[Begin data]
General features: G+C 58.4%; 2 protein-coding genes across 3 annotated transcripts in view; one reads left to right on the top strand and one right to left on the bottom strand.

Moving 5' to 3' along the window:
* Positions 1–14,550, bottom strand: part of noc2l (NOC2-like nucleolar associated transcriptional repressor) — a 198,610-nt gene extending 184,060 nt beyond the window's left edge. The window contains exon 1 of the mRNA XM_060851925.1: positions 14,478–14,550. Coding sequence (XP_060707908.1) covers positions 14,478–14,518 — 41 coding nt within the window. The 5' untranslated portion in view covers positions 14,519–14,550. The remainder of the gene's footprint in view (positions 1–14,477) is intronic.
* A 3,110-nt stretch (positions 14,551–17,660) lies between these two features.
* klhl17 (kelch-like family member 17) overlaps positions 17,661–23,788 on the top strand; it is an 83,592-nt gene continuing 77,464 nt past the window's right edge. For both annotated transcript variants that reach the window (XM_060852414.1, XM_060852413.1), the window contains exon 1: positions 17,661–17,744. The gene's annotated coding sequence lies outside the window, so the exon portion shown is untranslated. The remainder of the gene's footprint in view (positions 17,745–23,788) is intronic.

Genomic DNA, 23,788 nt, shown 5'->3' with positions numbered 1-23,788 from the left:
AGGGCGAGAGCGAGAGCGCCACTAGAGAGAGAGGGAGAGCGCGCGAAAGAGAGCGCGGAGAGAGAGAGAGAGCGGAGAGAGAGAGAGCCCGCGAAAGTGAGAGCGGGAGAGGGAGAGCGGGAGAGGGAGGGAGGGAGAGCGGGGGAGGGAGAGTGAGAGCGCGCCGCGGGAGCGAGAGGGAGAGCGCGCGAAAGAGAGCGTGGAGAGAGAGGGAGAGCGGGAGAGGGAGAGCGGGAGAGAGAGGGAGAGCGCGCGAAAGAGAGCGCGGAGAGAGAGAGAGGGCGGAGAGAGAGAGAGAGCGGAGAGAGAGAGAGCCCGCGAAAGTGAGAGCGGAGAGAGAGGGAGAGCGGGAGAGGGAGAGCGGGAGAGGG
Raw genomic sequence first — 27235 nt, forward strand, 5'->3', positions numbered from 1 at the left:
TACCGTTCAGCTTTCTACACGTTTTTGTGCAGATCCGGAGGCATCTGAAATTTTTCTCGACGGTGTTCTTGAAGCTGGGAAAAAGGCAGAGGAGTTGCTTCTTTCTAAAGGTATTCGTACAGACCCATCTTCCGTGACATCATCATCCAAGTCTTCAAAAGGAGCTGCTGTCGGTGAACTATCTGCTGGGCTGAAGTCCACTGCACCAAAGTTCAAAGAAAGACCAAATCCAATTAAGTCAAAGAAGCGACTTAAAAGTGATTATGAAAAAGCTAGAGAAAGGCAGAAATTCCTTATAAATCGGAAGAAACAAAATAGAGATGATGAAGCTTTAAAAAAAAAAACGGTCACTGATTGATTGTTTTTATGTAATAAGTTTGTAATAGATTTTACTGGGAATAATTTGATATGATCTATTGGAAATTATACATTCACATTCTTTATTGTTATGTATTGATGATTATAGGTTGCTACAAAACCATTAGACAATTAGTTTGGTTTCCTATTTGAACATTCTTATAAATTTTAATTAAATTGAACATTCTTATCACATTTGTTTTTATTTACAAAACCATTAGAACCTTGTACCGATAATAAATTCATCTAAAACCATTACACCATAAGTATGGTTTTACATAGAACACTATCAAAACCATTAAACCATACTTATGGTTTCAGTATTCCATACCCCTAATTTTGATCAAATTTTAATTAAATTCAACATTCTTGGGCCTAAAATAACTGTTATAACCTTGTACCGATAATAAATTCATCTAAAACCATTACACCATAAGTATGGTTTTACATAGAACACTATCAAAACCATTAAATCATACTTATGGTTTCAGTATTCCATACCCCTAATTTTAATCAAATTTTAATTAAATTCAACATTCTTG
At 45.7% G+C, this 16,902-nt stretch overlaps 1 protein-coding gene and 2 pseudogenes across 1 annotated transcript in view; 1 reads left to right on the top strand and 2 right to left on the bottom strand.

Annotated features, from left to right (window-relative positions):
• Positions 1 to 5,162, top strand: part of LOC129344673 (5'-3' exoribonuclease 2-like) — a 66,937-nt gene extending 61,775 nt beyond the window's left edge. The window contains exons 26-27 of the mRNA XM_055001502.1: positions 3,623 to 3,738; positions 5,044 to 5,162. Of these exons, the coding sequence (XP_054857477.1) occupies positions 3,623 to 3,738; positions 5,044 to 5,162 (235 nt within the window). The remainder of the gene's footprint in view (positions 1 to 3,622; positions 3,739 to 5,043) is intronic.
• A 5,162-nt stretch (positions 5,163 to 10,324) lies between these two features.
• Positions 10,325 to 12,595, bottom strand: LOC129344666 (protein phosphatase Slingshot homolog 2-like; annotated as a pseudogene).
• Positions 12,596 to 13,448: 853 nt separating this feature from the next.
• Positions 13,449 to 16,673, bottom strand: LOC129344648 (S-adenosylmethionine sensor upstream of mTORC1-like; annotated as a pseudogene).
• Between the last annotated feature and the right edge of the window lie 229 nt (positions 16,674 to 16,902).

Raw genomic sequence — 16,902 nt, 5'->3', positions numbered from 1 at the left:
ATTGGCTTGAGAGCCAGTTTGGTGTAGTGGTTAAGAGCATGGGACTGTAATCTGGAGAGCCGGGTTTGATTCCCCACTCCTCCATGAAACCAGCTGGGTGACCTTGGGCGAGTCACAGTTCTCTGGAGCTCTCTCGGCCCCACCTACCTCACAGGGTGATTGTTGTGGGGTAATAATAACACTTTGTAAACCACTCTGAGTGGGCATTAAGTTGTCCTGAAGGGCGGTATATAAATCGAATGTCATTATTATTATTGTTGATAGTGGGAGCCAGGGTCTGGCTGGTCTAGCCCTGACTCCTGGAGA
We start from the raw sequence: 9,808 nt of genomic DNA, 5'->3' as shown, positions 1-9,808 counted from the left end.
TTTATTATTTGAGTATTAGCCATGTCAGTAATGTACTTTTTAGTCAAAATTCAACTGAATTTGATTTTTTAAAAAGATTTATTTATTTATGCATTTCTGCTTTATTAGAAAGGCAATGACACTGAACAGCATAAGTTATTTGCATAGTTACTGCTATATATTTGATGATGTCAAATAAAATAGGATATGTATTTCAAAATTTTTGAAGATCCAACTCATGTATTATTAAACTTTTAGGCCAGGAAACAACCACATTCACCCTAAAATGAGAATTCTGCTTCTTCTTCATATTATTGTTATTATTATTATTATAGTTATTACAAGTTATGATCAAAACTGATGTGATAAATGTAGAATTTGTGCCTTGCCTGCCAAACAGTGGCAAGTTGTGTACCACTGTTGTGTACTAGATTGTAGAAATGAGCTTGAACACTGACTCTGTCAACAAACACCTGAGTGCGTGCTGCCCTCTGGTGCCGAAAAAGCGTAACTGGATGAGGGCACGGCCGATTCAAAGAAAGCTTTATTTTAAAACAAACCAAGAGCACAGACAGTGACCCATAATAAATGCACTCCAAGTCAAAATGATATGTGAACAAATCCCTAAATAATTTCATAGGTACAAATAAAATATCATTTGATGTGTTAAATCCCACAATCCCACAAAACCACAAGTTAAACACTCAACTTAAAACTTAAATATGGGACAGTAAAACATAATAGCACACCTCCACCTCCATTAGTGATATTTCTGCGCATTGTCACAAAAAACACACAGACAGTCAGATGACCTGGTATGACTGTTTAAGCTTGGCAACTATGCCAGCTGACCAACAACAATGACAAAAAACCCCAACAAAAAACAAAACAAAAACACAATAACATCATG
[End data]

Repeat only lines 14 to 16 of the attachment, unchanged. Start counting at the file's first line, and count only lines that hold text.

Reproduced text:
• Positions 10,325 to 12,595, bottom strand: LOC129344666 (protein phosphatase Slingshot homolog 2-like; annotated as a pseudogene).
• Positions 12,596 to 13,448: 853 nt separating this feature from the next.
• Positions 13,449 to 16,673, bottom strand: LOC129344648 (S-adenosylmethionine sensor upstream of mTORC1-like; annotated as a pseudogene).